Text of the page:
By David Rogers

The RBA’s August meeting is “live” but a rate hike would come as a surprise to many.


Despite higher-than-expected inflation data and increasingly hawkish rhetoric from the central bank, Morgan Stanley said its clients mostly disagreed with its rate hike prediction.

While rate hike pricing hit its highest level for the year last week, a restart of hikes remains broadly unexpected by financial markets and could have a significant impact.

Six financial markets economists — from Citi, Deutsche, Judo Bank, Morgan Stanley, Rabobank and UBS — expect the RBA to hike its cash rate target by 25 basis points to 4.6 per cent at the August meeting.

But, most think the RBA will stay on hold before starting to cut rates in the March quarter.

The money market sees the chances of an August rate hike sitting at roughly 40 per cent.

Wilson Asset Management portfolio manager John Ayoub isn’t ruling out a rate hike, but says it’s unlikely to come as soon as August.

“The last two data points could suggest we are more likely to see a rate hike, but they are partial data on the economy, so it gives them an excuse to wait and see if the data holds up,” he said.

“Certainly if we see the data remain strong in June and into July then they’ve got no excuse and they will have to … although we’ve thought rates would be on hold until early next year, it’s becoming increasingly difficult to ignore what we’re seeing.”

After a higher-than-expected monthly CPI indicator for May last week, May retail sales rose 0.6 per cent in seasonally adjusted terms versus the 0.3 per cent expected by economists.

However, the ABS said retail sales were “boosted” by early end-of-financial year sales.

“June could be softer, but we start to see tax cuts come through in July,” Mr Ayoub said. “Does that lead to another pop in retail sales?”

In his view the path to lowering inflation and preserving jobs is “getting narrower and narrower”.

Morgan Stanley disagrees with the pushback on its rate hike view.

Clients said the RBA is a “reluctant hiker”, and the bar to restart rate hikes is “too high”.

“It is true that the RBA has hiked rates cautiously over the past few years, relative to most other central banks,” said Morgan Stanley Australia economist Chris Read.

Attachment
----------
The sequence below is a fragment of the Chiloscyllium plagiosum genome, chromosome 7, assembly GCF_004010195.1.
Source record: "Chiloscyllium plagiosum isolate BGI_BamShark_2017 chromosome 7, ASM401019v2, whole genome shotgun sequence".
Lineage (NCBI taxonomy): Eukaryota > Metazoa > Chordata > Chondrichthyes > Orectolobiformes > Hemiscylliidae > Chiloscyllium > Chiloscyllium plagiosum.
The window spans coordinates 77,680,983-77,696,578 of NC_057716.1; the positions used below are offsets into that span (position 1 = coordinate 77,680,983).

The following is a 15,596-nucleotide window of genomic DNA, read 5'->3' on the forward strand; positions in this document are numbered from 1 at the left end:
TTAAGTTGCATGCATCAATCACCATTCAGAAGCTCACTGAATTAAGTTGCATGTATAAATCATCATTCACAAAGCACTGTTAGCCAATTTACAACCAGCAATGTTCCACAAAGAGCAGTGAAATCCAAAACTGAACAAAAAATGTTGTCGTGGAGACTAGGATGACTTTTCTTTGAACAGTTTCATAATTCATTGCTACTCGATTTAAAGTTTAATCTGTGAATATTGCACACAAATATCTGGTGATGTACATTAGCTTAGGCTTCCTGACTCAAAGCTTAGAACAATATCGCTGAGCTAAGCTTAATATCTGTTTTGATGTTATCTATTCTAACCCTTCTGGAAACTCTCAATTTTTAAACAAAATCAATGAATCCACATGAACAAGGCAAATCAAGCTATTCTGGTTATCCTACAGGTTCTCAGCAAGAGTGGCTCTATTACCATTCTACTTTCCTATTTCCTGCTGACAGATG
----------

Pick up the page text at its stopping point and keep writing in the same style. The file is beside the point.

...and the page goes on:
The RBA has rationalised this choice as allowing for a slower decline in inflation, back to target, in order to preserve as many jobs as possible and avoid a recession.

However, the RBA also emphasised its data dependence and its communication turned increasingly hawkish over recent months as the inflation trajectory has moved away from its forecasts.

“While the RBA has shown a clear preference to not accelerate the downward path of inflation with tighter policy, the stalling of progress over 2024 is much more consequential and is likely to raise concerns around broader inflation expectations,” Mr Read said.

In its June meeting minutes the RBA said information since its previous meeting “reinforced the need to be vigilant to upside risks to inflation”.

“Raising the cash rate at this meeting could be appropriate if members formed the view that policy settings were not sufficiently restrictive,” the RBA added.

Mr Read said this communication “sets up August as a live meeting”.

“In many ways, the set-up is similar to the November meeting last year, where the RBA had been on hold for five months before ultimately hiking rates on the back of a strong quarterly inflation number,” he added.

A second area of pushback was regarding the fact the economy is showing clearer signs of weakening.

But, the weakness in discretionary spending isn’t enough to contain broader inflation pressures as the labour market is tight and loosening only gradually and significant fiscal stimulus will slow underlying disinflation progress further.

Investors also said the consensus for June quarter inflation of 4 per cent on-year was only slightly above the RBA’s forecast of 3.8 per cent.

But, it will be “the key catalyst” for the RBA to hike in August and therefore “meaningful in the context of the direction of travel so far this year”, according to Morgan Stanley.

“While this is only 20 basis points above the RBA’s May forecast, this was already revised up from 3.6 per cent in February and would represent six months of no core disinflation progress,” Mr Read said.

A fourth argument against a hike was the RBA won’t do so while other central banks are cutting.

However, history disagrees, with several periods of divergence, most recently through 2015-18 where a tighter starting point saw the RBA cutting rates and not following hikes by other central banks.

“At the current juncture, while cuts from other central banks are incrementally helpful, RBA policy is still less restrictive than most, compared to both current inflation and estimated neutral rates, particularly given a more positive fiscal impulse over fiscal 2025,” said Mr Read.

Finally, clients said a single RBA hike would have no impact, but while it won’t dramatically change monetary conditions, Morgan Stanley thinks it will have a “powerful impact on animal spirits”.

“Consumer and business sentiment has been firmly focused on ultimate easing of policy — a reversal of direction will alter near-term behaviour, dampening the stimulatory impact of fiscal policy that kicks in over the next six months,” he added.

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